On Tuesday, April 19th, Dr. Ruhinduka presented his paper, "Credit, LPG Stove Adoption and Charcoal Consumption: Evidence from a Randomised Controlled Trial" at the Development Economics seminar lunch at UC Berkeley. The study, a randomised controlled trial to identify the impact of relaxing households’ liquidity constraints on LPG stove adoption and charcoal use in urban Tanzania, highlights the importance of relaxing households’ financial constraints and improving access to credit to encourage urban households to switch to clean energy sources and save the remaining forest resources of Africa.
Remidius Ruhinduka, a lecturer and research fellow at the University of Dar Es Salaam, participated in a short-term visiting fellowship with CEGA-EASST at UC Berkeley from April 18-22, 2016. Over the course of the week, Dr. Ruhinduka was able to meet with CEGA faculty across UC Berkeley and Stanford University to discuss research and potential avenues for collaboration.
Written by Fitsum Mulugeta, Junior Research fellow at the Ethiopian Economics Association and EASST Visiting Fellow in Fall, 2012.
There were a number of reasons that led me to choose research as a career path. Importantly, it is filled with new set of challenges every day and that there is nothing routine about it. In addition to living each day differently, research in development gives me a satisfaction of being able to contribute towards changing the lives of those who are less fortunate. Yet whether we admit it or not, deep down we also want to achieve immortality by contributing to the body of knowledge; contributing something that would be cited even long after we pass away.
Even if it has been a long standing tradition in science and research, it is only recently that I have discovered the ways in which researchers want to share in a different light. This has reignited my reasoning in being and staying a researcher. In my opinion, humanity is greedy in general, as we seek to gather all we can and keep it for ourselves. However, there remains at least one exception: knowledge. Generally speaking, people are happy to share their knowledge, be it in the form of oral literature in traditional communities or in the form of writing books, publishing papers, teaching in universities or conference presentations.
In the realm of research, people seem to be very happy to talk about the projects that they are working on, the papers they have published, the results they have found, and others’ works in similar domains. I’m continually amazed at how willing to share and helpful academics are when it comes to their work. Thus my renewed sense of pride in being a researcher – it is indeed a blessing to be in the group of people who sees sharing as a way of life in the world of greed for finding and keeping things for one’s self.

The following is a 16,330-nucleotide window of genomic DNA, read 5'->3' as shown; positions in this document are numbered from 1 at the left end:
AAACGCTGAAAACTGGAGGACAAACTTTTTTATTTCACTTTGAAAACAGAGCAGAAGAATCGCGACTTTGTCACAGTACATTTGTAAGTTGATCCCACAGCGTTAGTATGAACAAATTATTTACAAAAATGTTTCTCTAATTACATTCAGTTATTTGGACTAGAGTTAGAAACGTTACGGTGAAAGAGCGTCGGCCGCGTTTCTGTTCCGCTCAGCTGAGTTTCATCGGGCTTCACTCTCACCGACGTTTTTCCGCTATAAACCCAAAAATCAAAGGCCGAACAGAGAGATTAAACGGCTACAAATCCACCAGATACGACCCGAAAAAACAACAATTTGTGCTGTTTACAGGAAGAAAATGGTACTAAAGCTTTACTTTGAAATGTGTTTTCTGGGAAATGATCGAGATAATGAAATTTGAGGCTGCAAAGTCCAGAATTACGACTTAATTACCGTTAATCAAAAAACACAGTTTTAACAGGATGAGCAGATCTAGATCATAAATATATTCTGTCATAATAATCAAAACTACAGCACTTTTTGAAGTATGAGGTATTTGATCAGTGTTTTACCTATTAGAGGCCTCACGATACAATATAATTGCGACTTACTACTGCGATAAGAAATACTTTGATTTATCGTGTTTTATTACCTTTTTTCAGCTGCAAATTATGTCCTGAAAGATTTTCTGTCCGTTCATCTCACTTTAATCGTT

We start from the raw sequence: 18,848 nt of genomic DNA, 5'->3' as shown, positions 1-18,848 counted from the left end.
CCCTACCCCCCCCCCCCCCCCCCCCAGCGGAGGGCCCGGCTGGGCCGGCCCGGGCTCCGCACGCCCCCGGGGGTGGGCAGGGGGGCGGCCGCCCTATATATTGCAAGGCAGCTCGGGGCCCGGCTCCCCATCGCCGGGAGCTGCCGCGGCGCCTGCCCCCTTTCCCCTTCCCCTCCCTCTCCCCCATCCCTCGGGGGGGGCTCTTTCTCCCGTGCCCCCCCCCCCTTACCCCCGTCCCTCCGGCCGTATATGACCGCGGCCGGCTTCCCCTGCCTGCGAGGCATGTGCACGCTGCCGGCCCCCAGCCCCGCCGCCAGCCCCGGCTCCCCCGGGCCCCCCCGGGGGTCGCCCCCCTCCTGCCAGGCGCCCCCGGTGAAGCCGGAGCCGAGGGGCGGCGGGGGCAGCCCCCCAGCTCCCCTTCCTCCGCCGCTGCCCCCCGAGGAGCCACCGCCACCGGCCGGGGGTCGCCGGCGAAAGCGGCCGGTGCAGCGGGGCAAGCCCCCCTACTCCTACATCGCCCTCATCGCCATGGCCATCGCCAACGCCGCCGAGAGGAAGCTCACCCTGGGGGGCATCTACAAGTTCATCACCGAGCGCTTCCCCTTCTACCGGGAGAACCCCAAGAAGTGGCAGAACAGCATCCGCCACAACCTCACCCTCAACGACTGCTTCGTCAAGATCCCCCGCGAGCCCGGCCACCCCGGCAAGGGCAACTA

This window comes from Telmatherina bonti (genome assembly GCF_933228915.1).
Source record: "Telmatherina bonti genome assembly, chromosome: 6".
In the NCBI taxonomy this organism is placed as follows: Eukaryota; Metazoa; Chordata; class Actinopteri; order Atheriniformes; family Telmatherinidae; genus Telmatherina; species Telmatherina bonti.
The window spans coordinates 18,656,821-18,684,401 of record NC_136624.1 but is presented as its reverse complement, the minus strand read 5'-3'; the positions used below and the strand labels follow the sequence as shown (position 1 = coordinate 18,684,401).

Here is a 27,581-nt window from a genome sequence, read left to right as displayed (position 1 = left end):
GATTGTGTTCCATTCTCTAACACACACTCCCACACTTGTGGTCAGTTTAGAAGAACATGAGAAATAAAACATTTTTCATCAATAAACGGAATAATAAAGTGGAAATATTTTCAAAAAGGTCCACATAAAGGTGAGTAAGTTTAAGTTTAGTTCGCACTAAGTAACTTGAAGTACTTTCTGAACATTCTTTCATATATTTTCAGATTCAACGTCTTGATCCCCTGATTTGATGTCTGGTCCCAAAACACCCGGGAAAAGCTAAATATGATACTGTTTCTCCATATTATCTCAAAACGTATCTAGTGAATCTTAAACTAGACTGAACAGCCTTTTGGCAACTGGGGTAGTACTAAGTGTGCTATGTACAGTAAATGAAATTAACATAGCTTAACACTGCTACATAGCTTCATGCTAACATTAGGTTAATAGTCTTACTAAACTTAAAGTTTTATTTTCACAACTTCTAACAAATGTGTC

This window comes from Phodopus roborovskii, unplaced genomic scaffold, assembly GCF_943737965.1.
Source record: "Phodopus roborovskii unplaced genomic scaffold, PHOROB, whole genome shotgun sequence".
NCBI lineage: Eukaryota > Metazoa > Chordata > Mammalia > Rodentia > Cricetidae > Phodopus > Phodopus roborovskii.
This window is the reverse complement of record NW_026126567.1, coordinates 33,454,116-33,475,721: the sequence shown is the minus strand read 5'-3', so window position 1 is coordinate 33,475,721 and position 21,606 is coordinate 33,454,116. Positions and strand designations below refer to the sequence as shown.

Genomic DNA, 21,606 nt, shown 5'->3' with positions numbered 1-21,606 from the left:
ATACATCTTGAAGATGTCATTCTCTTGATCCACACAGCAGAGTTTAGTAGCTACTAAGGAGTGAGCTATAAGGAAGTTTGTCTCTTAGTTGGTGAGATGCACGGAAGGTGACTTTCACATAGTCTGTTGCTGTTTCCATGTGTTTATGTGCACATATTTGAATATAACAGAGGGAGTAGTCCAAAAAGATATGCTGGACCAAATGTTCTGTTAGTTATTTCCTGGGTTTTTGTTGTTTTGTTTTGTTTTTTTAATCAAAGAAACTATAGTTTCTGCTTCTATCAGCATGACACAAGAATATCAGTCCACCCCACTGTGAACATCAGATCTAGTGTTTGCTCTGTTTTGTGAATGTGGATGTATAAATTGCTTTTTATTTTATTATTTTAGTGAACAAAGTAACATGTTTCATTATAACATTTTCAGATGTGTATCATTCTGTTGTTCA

These were all thoughts that came to mind during the BITSS – IPA workshop on research transparency, held in Kenya this past March. The new wave of sharing knowledge is to share not only what we know, but how we come to know what we know. The workshop covered the following: how to ensure learning as much as we can from research that doesn’t necessarily have ‘significant’ results, how to make research reliable (by sharing the entire research process and reproducing results), what tools do we have to make and share pre-analysis plans, codes, data and reports (which include pre-analysis plan registries, best practices for keeping and sharing codes, tools for version control and collaboration, and tools for making dynamic documents).
There is more to be said about the workshop but I would like to limit myself to the idea of sharing, which is what we love to do in research. The movement towards transparency in the way we do research is the present and the future of research. While it may mean more upfront work, it is an opportunity to say more about our research than what a limited number of pages of published article or few minutes of presentation would reveal. Eventually, the world of social science research will join this path and I think it is better to start the practice soon and learn it as we go rather than trying to catch the train after it has left the station.
For more information on the workshop, you can read the blog posted by IPA here.
Markus Goldstein and David Evans via the World Bank's Development Impact blog recently posted useful tips on how researchers can summarize their work into a 15-20 minute presentation: